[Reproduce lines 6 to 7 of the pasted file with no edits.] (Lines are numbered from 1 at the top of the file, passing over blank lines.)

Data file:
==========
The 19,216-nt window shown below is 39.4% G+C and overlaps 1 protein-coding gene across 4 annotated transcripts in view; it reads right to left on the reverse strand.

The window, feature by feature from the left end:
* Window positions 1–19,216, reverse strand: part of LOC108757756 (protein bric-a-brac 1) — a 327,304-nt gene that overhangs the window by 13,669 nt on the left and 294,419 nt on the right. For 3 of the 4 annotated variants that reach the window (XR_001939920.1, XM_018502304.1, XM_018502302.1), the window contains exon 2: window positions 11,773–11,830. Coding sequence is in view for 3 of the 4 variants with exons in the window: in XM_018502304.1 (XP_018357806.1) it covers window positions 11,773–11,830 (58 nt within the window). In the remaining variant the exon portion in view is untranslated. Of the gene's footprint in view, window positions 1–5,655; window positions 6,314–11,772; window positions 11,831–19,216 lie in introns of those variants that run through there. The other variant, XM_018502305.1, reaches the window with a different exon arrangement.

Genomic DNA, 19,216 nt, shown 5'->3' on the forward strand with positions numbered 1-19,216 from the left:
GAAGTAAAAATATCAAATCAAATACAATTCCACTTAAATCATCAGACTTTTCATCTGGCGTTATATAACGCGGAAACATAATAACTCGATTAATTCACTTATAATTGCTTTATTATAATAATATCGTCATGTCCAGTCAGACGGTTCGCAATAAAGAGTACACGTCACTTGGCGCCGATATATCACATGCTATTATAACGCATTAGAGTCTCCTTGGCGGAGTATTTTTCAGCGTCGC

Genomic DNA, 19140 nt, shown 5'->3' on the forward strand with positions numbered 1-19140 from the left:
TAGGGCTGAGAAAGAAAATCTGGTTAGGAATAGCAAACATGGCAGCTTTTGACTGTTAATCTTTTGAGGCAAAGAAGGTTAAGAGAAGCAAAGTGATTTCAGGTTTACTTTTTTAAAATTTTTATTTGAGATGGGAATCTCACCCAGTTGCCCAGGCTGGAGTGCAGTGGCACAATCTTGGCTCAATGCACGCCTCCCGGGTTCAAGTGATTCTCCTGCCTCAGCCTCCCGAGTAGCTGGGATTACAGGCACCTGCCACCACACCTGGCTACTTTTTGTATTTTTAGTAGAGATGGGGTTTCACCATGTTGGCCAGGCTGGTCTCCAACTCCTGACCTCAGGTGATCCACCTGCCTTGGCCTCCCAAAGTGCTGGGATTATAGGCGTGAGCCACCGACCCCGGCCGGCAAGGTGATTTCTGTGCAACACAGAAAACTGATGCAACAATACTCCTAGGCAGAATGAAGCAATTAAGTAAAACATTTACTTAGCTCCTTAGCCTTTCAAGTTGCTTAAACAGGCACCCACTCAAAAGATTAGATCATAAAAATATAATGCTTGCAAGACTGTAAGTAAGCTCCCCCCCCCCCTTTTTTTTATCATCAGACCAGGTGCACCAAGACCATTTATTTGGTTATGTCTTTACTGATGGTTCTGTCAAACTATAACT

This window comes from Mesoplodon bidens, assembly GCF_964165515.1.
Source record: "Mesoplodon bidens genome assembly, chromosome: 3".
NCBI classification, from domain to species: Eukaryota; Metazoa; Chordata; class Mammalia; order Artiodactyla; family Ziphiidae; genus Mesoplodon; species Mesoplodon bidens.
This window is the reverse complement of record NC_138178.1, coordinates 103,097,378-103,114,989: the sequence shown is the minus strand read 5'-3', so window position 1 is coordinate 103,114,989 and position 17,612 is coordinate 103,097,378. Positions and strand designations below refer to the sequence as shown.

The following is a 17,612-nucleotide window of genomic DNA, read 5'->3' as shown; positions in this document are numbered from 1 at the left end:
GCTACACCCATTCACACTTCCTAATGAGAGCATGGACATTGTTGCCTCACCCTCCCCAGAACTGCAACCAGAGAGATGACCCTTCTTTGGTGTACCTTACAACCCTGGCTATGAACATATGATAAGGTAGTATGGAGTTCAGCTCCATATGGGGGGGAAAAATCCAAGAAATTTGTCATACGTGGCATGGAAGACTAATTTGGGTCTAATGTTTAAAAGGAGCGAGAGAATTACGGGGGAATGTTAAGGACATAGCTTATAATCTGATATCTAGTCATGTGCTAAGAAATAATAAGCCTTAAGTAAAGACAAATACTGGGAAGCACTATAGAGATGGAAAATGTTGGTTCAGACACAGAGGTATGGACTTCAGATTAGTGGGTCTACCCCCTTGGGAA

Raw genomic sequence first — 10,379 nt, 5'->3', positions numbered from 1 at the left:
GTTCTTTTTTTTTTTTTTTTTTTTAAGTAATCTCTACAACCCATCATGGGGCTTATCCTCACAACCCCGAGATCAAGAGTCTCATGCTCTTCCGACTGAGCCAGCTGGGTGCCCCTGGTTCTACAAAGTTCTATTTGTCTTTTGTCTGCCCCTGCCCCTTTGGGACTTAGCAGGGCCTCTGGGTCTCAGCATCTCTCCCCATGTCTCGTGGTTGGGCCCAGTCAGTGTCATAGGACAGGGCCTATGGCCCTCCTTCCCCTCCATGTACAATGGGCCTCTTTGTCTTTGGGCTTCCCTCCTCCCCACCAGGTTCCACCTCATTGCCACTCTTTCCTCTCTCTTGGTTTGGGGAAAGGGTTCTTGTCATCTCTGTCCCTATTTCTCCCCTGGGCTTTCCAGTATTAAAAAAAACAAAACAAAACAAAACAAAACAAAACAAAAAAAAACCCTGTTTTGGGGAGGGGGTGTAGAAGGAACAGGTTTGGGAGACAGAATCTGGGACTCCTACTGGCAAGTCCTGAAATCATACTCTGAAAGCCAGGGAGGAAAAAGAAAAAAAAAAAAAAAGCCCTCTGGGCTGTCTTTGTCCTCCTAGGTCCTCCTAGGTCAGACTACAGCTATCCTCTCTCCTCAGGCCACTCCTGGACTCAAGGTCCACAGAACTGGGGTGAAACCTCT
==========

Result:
Genomic DNA, 19140 nt, shown 5'->3' on the forward strand with positions numbered 1-19140 from the left:
TAGGGCTGAGAAAGAAAATCTGGTTAGGAATAGCAAACATGGCAGCTTTTGACTGTTAATCTTTTGAGGCAAAGAAGGTTAAGAGAAGCAAAGTGATTTCAGGTTTACTTTTTTAAAATTTTTATTTGAGATGGGAATCTCACCCAGTTGCCCAGGCTGGAGTGCAGTGGCACAATCTTGGCTCAATGCACGCCTCCCGGGTTCAAGTGATTCTCCTGCCTCAGCCTCCCGAGTAGCTGGGATTACAGGCACCTGCCACCACACCTGGCTACTTTTTGTATTTTTAGTAGAGATGGGGTTTCACCATGTTGGCCAGGCTGGTCTCCAACTCCTGACCTCAGGTGATCCACCTGCCTTGGCCTCCCAAAGTGCTGGGATTATAGGCGTGAGCCACCGACCCCGGCCGGCAAGGTGATTTCTGTGCAACACAGAAAACTGATGCAACAATACTCCTAGGCAGAATGAAGCAATTAAGTAAAACATTTACTTAGCTCCTTAGCCTTTCAAGTTGCTTAAACAGGCACCCACTCAAAAGATTAGATCATAAAAATATAATGCTTGCAAGACTGTAAGTAAGCTCCCCCCCCCCCTTTTTTTTATCATCAGACCAGGTGCACCAAGACCATTTATTTGGTTATGTCTTTACTGATGGTTCTGTCAAACTATAACT